Senate panel greenlights Gaming Control Commission
Travis Hutson seeks to boost penalties for unauthorized Party switching. Image via Colin Hackley.

The Legislature has already appropriated at least $2 million for the commission.

A Senate panel has voted to reestablish the Gaming Control Commission, preparing that measure for discussions on the Senate floor.

The Senate Appropriations Committee voted 16-3 on Monday to approve a bill (SB 4A) establishing the commission as a law enforcement agency within the Attorney General Office’s Department of Legal Affairs.

The commission would take up the findings from an investigation into gaming violations to oversee penalties and fines.

“The goal is to have this commission have the state of Florida not violate the Compact ever again and to go in there and shut down anything they think violates the Compact,” said Sen. Travis Hutson, the St. Johns County Republican tapped to carry the Senate’s gaming measures.

With the Senate’s approval, the Governor would appoint the panel’s five commissioners from a range of backgrounds to four-year terms. However, commissioners cannot serve for more than 12 years.

The Legislature has already appropriated at least $2 million for the commission.

Senators also voted 18-1 to approve an accompanying measure (SB 6A) to approve a public records exemption for the commission.

Earlier in the meeting, the panel voted 18-1 to approve a bill (SB 2A) to implement Gov. Ron DeSantis‘ Gaming Compact with the Seminole Tribe. St. Petersburg Republican Sen. Jeff Brandes was the lone Senator to vote against that bill. However, Democratic Sens. Audrey Gibson and Jason Pizzo joined him in opposition to the bill creating the commission.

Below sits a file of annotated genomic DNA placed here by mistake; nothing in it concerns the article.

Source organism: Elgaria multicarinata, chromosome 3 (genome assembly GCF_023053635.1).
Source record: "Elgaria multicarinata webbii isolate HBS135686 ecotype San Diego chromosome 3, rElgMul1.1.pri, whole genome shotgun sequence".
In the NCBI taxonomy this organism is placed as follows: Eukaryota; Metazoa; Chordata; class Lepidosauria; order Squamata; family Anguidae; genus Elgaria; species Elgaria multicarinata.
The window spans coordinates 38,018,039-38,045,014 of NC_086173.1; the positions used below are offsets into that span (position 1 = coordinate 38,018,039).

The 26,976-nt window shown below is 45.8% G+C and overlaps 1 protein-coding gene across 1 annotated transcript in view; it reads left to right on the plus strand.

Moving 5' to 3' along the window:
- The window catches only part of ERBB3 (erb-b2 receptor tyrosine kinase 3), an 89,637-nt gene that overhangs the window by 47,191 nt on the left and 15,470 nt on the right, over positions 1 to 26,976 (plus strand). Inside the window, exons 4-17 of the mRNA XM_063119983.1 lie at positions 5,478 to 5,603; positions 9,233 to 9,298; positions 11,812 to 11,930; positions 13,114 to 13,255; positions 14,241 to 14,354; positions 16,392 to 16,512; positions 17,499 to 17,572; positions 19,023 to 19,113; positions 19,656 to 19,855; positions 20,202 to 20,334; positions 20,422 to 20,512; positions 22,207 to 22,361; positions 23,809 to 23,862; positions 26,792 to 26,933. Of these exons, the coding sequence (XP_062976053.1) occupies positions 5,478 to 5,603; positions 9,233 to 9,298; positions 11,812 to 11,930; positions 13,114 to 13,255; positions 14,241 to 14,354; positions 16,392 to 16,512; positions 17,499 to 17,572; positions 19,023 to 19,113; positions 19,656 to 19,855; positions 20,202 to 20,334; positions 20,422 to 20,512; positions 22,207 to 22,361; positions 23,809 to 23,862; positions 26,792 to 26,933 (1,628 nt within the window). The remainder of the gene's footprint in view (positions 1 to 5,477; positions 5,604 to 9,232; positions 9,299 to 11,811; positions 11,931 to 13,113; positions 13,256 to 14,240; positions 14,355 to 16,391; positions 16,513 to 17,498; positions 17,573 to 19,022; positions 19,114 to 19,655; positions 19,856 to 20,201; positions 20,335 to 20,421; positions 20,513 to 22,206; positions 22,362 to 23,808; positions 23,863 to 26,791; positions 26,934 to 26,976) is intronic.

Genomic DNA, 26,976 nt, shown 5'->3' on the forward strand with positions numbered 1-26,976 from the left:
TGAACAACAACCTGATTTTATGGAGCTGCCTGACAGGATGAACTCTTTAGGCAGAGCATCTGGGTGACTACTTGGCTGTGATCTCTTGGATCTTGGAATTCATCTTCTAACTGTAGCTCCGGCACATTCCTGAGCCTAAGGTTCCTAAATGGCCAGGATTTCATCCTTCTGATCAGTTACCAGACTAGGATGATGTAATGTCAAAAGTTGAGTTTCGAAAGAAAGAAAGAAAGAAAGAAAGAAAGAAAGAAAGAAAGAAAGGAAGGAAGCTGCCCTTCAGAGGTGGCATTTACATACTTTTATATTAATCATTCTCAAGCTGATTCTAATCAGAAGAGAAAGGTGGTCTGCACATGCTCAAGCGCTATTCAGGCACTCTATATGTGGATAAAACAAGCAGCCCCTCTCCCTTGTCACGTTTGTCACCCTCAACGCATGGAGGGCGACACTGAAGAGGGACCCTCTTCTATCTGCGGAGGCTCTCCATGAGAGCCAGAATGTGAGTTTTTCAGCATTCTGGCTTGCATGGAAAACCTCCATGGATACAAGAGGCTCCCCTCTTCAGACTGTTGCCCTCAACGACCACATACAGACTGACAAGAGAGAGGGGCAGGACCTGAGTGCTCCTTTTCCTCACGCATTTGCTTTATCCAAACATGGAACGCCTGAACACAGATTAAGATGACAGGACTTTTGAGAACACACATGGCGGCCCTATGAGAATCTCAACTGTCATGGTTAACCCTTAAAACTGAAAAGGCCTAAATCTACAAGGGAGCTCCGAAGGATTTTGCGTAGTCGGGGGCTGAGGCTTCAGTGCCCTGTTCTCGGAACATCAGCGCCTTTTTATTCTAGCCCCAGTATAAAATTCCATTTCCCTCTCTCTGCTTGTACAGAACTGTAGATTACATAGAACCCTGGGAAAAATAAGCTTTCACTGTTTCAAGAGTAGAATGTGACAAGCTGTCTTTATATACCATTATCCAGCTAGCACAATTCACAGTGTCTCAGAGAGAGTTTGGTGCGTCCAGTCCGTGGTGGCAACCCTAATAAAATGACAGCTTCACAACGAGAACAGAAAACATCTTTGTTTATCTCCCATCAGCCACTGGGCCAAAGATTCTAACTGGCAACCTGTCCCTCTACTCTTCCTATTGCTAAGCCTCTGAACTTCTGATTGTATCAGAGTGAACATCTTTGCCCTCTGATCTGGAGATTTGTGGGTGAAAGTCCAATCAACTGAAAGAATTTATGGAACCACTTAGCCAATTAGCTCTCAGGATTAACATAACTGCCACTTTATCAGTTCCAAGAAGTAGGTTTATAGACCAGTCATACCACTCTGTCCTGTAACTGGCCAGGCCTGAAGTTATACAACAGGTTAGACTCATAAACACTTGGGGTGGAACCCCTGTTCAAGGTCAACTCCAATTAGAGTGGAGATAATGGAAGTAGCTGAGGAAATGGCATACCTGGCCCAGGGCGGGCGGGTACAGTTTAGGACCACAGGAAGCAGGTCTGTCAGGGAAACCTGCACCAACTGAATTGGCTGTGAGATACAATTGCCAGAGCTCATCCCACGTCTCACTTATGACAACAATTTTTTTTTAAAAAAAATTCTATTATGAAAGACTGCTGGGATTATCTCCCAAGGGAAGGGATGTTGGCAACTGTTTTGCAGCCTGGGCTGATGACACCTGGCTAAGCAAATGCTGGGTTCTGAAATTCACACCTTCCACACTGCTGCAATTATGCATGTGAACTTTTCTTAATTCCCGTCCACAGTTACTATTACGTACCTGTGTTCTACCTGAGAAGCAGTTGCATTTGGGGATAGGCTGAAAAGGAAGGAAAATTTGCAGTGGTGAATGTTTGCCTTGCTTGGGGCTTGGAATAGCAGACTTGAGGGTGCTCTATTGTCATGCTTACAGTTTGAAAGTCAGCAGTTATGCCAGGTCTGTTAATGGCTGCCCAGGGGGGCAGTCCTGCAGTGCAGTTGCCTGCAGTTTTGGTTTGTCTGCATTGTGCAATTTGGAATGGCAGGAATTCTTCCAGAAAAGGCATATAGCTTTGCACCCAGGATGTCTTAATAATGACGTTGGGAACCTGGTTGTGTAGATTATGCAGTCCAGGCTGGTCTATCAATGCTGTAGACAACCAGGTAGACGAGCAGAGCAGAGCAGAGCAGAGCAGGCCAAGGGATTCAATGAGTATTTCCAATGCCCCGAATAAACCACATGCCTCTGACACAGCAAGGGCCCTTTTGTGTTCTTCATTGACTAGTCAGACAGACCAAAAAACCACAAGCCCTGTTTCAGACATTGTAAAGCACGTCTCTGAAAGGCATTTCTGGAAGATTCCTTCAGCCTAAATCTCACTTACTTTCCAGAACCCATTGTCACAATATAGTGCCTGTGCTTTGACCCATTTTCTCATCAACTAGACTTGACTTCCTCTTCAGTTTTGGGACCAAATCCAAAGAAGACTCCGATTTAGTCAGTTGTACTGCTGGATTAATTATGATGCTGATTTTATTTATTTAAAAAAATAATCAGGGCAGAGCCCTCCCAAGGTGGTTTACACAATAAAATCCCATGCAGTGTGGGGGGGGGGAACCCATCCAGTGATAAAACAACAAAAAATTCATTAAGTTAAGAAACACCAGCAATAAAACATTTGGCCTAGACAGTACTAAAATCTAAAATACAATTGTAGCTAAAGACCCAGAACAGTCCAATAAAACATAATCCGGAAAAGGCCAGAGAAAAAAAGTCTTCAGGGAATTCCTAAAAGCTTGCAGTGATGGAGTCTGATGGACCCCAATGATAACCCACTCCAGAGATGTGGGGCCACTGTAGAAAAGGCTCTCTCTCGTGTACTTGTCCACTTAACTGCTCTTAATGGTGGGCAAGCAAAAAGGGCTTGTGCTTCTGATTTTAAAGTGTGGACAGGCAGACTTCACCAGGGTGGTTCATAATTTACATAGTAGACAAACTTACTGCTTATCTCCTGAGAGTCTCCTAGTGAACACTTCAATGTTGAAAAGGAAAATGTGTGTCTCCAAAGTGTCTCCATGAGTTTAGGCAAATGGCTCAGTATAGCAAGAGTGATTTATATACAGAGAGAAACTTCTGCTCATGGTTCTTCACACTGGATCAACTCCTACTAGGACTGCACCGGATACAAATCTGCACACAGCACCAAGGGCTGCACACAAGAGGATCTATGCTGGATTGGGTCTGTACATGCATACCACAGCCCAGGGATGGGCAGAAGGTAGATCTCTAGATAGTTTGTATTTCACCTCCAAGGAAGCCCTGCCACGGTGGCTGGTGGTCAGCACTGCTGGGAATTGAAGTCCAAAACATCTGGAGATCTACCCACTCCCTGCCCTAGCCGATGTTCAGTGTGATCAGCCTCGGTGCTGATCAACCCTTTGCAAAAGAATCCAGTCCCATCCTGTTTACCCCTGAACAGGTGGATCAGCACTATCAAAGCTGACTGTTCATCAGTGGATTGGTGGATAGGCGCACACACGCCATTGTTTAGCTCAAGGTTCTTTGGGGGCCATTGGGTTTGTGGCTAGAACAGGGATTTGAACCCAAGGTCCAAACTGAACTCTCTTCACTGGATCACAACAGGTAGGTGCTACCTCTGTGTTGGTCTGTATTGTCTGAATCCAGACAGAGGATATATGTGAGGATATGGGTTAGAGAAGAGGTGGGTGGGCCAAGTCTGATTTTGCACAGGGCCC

Brandes suggested the commission would be redundant and take on a task the Department of Business and Professional Regulation is capable of handling.

“You’re going to be able to get this job and actually not have to go after the 800-pound gorilla in the room, which is the Tribe as it relates to gaming, and you’re going to be sniffing around small counties, looking for backroom card games, maybe,” Brandes said.

Commissioners likely wouldn’t do that themselves, he continued, because of the investigative arm of the proposed agency.

“I’m not really sure what this entity is going to do, other than be hyper-politicized,” Brandes said.

However, the three senators were largely outnumbered. Among those in vocal support was committee Chair Kelli Stargel.

“It seems as though we’re always chasing people who may be breaking the law with regards to gaming, and I hope that this commission will do its job with the makeup that we have to make sure that those things aren’t always occurring,” she said.

Renzo Downey

Renzo Downey covers state government for Florida Politics. After graduating from Northwestern University in 2019, Renzo began his reporting career in the Lone Star State, covering state government for the Austin American-Statesman. Shoot Renzo an email at [email protected] and follow him on Twitter @RenzoDowney.


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